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The Dunford-Pettis theorem states that a family $\mathcal{F}\subset L^1$ is relatively weakly compact if and only if $\mathcal{F}$ is bounded in norm and uniformly integrable, i.e. $\sup_{f\in\mathcal{F}}\lVert f \rVert_1<\infty$ and $\forall \varepsilon>0$ there exists some $\delta>0$ such that

$$ \int_A \vert f(x)\vert dx<\varepsilon $$

for every $f\in\mathcal{F}$ whenever $\vert A\vert \leq \delta$.

In the other hand, the de la Vallée-Poussin theorem says that $\mathcal{F}$ is uniformly integrable if and only if there exists a non-negative increasing convex function $\phi(t)$ such that

$$ \lim_{t\rightarrow \infty} \frac{\phi(t)}{t}=\infty \qquad \text{and} \qquad \sup_{f\in\mathcal{F}} \int \phi(\vert f(x)\vert) dx<\infty. $$

See as reference the Uniform Integrability Wiki.

With this theorems we can get a lot weakly compact set in $L^1$. For example, when $\phi(t)=t^p$ with $1<p<\infty$, we get that every set $\mathcal{F}$ bounded in the $L^p$-norm is weakly compact in $L^1$, such as the Rademacher sequence or the unit-ball of $L^2$.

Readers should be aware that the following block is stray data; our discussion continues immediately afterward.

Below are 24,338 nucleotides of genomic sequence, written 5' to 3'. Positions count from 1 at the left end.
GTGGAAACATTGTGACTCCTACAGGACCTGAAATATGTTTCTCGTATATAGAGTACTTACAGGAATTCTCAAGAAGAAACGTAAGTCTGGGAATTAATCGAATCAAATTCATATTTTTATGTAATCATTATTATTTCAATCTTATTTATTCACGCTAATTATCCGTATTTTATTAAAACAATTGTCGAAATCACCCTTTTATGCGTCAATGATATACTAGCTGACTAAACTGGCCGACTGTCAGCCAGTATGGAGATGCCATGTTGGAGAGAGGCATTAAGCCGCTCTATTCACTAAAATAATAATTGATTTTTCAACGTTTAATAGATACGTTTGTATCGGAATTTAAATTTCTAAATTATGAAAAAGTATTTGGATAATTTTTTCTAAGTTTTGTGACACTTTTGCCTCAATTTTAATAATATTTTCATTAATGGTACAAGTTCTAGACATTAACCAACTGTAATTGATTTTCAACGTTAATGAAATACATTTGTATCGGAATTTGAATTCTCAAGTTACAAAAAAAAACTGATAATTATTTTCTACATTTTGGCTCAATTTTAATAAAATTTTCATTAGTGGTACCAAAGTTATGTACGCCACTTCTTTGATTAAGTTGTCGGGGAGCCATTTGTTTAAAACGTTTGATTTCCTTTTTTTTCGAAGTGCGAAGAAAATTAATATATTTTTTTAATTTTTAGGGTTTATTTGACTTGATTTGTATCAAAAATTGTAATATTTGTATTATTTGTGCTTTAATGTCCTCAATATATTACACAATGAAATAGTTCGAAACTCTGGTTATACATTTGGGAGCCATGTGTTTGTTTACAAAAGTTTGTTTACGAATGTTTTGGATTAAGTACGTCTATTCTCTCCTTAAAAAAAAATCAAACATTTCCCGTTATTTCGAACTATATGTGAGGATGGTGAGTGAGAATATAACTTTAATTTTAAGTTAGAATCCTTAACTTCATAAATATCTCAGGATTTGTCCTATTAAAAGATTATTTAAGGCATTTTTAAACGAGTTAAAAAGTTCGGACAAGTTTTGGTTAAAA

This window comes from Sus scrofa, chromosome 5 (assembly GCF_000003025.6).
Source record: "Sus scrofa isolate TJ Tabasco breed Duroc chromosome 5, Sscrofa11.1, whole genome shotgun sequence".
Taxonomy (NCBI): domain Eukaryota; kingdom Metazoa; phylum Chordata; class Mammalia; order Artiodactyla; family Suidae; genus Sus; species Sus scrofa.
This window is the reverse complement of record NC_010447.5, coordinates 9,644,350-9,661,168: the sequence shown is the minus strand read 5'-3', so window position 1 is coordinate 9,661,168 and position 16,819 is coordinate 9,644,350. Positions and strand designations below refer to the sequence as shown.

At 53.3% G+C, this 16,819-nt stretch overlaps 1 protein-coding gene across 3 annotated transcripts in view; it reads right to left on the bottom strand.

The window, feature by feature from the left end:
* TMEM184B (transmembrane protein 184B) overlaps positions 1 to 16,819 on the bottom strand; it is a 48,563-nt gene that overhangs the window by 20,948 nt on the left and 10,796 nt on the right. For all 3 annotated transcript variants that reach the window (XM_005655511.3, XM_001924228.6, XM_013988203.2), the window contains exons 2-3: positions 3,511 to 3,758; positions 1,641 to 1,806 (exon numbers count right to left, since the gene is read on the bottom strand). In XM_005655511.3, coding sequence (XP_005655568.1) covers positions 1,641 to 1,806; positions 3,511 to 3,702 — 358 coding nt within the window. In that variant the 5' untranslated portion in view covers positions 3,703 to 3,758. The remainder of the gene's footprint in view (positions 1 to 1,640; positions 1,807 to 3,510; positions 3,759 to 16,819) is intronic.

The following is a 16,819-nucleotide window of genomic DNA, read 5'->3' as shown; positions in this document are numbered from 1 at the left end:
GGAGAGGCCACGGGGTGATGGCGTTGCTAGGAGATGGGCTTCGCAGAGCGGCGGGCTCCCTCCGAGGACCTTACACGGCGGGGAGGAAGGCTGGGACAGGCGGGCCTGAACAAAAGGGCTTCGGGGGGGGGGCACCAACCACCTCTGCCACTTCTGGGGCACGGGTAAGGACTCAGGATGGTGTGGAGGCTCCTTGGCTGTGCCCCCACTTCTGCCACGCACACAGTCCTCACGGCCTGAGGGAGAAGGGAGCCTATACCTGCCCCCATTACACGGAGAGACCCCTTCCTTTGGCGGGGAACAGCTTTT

So here is my question: Is there any example of a weakly compact sequence $(f_n)$ (or set $\mathcal{F}$) that is not norm-bounded in any $L^p$ space ($1<p<\infty$)? Where there can be a reference for such example? suppose that there must be (in Orlicz spaces and such) but I am not finding anyone.

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    $\begingroup$ Find functions $f_n$ with $\Vert f_n \Vert_1=1$ and $\Vert f_n\Vert_{1+1/n}=n^2$. Then take $g_n=f_n/n$. (Or take $f$ in $L_1$ but not in any $L_p$, $p>1$ and set $g_n=f$.) $\endgroup$ – David Mitra May 6 at 11:57
  • $\begingroup$ $\sup_n \int |f_n|(\log |f_n|)^{+}<\infty$ is also a sufficient condition for uniform integrability, so it is easy to construct examples you are looking for. $\endgroup$ – Kavi Rama Murthy May 6 at 12:05

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